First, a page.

Prince Bisket

20. To make prince bisket.
TAke one pounde of verie fine flowers, and one pounde of fine ſugar, and eight egges, and two ſpoonfuls of Roſewater, and one ounce of carroway ſeeds, and beat it all to batter one whole hour, for the ore you beat it, the better your bread is, then bake it in coffins of white plate, being baſted with a little butter before you put in your batter, and ſo keepe it.
Hugh Plat, Delightes for Ladies (1602)

20. To make prince biscuit.
Take one pound of very fine flour, and one pound of fine sugar, and eight eggs, and two spoonfuls of Rosewater, and one ounce of caraway seeds, and beat it all to batter one whole hour, for the more you beat it, the better your bread is; then bake it in coffins of white plate, being basted with a little butter before you put in your batter, and so keep it.

Bisket was originally a long lasting, but tasteless and hard to eat food, consisting of flour and water, used as food for soldiers, and there were many complaints about how inedible they were (Brears 2016, 568). They were twice cooked to make them hard enough for weevils to avoid (Spurling, 2011, 117). But then in the sixteenth century, in a form of cultural appropriation, sugar, eggs and spices were added to create a high end version that was often enjoyed at banquets. Some biskets were twice baked, similar to a modern Italian biscotti, while others were baked once, like this.

To me, the key to this recipe is the instruction to “beat all to batter one whole hour.” You don’t need to mix this for an hour, even by hand, to fully incorporate the ingredients; the only reason I can think of for beating it for so long is to get the eggs to foam, so you wind up with a lighter, fluffy end product. And the problem is, the sugar and the flour, added to the eggs, will actually impede the process of foaming the eggs (see the notes at the end). There are other, better ways to incorporate eggs, sugar and flour to create a light batter. And at least one person in the period we are talking about knew this.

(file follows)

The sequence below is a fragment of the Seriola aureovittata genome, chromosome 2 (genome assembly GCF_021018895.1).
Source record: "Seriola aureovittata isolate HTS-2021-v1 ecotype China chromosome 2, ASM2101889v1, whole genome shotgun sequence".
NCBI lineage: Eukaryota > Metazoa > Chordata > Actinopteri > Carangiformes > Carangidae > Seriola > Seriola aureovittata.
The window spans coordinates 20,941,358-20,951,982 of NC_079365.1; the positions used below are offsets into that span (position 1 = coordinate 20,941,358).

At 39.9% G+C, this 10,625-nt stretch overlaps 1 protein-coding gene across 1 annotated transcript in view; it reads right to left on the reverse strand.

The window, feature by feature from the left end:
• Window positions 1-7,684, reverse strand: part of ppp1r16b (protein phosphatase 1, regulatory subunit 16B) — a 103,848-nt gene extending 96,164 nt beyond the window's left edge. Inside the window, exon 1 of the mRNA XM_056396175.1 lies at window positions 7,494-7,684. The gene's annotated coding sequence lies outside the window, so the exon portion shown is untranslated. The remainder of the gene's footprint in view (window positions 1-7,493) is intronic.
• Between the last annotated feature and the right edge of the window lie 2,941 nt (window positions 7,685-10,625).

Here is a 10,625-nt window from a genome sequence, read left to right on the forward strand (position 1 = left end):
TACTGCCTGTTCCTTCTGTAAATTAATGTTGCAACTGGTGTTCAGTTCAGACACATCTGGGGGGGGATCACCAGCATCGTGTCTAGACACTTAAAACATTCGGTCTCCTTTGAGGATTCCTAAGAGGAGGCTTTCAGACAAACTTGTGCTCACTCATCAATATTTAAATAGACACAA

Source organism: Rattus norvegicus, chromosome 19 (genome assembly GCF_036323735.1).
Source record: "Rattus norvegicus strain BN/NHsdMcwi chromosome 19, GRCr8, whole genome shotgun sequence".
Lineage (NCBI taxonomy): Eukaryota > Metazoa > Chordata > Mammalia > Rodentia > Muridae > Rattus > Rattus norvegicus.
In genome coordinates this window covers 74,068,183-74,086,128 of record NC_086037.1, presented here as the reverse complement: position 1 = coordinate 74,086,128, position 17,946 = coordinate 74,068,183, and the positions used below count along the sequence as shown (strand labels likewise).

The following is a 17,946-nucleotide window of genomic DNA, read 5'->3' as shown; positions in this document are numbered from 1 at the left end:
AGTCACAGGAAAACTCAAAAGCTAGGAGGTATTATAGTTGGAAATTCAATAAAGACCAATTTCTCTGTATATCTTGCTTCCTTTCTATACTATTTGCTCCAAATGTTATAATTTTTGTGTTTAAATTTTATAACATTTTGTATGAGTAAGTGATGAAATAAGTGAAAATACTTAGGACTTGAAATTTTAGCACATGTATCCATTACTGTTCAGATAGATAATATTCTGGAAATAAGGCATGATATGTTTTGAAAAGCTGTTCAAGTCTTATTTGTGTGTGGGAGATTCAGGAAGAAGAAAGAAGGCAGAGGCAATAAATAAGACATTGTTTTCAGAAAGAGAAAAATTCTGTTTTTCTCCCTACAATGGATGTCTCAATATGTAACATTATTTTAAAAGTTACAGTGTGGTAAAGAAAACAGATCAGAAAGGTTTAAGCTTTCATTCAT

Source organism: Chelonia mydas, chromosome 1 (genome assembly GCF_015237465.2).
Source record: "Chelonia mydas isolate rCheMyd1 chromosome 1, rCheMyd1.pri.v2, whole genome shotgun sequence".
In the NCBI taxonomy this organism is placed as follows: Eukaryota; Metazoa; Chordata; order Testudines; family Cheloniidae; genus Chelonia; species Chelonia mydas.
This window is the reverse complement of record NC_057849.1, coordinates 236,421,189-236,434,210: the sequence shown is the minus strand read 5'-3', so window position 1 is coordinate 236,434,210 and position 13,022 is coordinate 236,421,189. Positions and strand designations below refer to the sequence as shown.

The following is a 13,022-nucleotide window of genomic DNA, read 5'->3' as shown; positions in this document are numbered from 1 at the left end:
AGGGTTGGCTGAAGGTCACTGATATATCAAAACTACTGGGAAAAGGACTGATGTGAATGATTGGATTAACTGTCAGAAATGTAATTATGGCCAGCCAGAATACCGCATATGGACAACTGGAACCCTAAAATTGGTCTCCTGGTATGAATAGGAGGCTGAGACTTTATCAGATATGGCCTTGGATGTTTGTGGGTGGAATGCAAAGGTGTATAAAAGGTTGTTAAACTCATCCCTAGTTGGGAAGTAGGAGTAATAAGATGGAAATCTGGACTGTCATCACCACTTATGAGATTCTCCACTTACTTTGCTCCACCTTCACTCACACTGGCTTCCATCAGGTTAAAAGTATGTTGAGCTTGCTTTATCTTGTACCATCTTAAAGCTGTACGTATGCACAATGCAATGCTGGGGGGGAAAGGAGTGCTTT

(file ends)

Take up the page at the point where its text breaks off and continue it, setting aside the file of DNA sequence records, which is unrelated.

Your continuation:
To make bisket bread.
Take one pound of flower, & one pound of sugar, one ounce of annisseeds, halfe an ounce of coriander seed, mingle these together, take viii eggs beat them verie well, then put in your stuff, then beat it alltogether very well, then take dishes &annoynt them with butter & put the stuf into them, Let the oven be as hot as it is for manchet, when it is brown at top turne it & set it in againe, if you would have it light put the yolks of viii eggs more to it, & beat the sugar with the eggs, before the flower bee put in.
Elinor Fettiplace’s Receipt Book, ed. Hilary Spurling, p 119.

To make bisket bread.
Take one pound of flour, one pound of sugar, one ounce of aniseeds, and half an ounce of coriander seed. Mingle these together, take 8 eggs and beat them very well. Then put in your stuff, then beat it all together very well, then take dishes and anoint them with butter, then put the stuff into them. Let the oven be as hot as it is for manchet. When it [the bisket] is brown at the top, turn it and set it in again. If you would have it light, put the yolks of 8 eggs more to it, and beat the sugar with the eggs, before the flour be put in.

This is twice baked, but leaving aside the different spices and the extra optional egg yolks, this is basically the same ingredient combination as Sir Hugh’s. However, Spurling notes the end reminder, to beat the sugar with the eggs before the flour, is an addition to the recipe text, clearly made later. And this is after Lady Fettiplace said to beat the eggs first – the order thus being beat eggs, then beat in the sugar, then the flour. My own working journal is full of extra annotations like this (when I can read the scrawl), where I have changed ingredient quantities, timings or methods. Clearly, Lady Fettiplace made some bisket bread adding the sugar and the flour at once and got an unsatisfactory result. She then added an extra note to her working journal to remind herself of the better method.

I often find Lady Fettiplace’s recipes much more trustworthy than other writers (dodgy spelling aside). What we have is her working recipe journal – as with this recipe, she made changes and additions if she found her original written recipe didn’t give the desired result. She used these recipes, and many other printed cookbooks were written by people who weren’t necessarily cooks.